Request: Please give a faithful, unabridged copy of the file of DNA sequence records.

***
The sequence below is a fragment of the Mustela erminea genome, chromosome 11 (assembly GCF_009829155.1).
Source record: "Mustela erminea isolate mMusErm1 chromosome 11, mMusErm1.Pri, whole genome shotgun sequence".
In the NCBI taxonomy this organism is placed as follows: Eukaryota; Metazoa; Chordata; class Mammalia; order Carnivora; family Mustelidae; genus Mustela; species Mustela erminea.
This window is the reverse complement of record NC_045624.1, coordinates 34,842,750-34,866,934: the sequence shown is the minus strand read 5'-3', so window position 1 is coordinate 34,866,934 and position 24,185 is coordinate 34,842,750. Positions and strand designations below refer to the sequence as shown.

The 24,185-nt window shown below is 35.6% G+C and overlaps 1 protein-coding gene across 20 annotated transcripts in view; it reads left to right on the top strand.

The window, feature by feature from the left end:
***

The sequence below is a fragment of the Mustela erminea genome, chromosome 11 (assembly GCF_009829155.1).
Source record: "Mustela erminea isolate mMusErm1 chromosome 11, mMusErm1.Pri, whole genome shotgun sequence".
In the NCBI taxonomy this organism is placed as follows: Eukaryota; Metazoa; Chordata; class Mammalia; order Carnivora; family Mustelidae; genus Mustela; species Mustela erminea.
This window is the reverse complement of record NC_045624.1, coordinates 34,842,750-34,866,934: the sequence shown is the minus strand read 5'-3', so window position 1 is coordinate 34,866,934 and position 24,185 is coordinate 34,842,750. Positions and strand designations below refer to the sequence as shown.

The 24,185-nt window shown below is 35.6% G+C and overlaps 1 protein-coding gene across 20 annotated transcripts in view; it reads left to right on the top strand.

The window, feature by feature from the left end: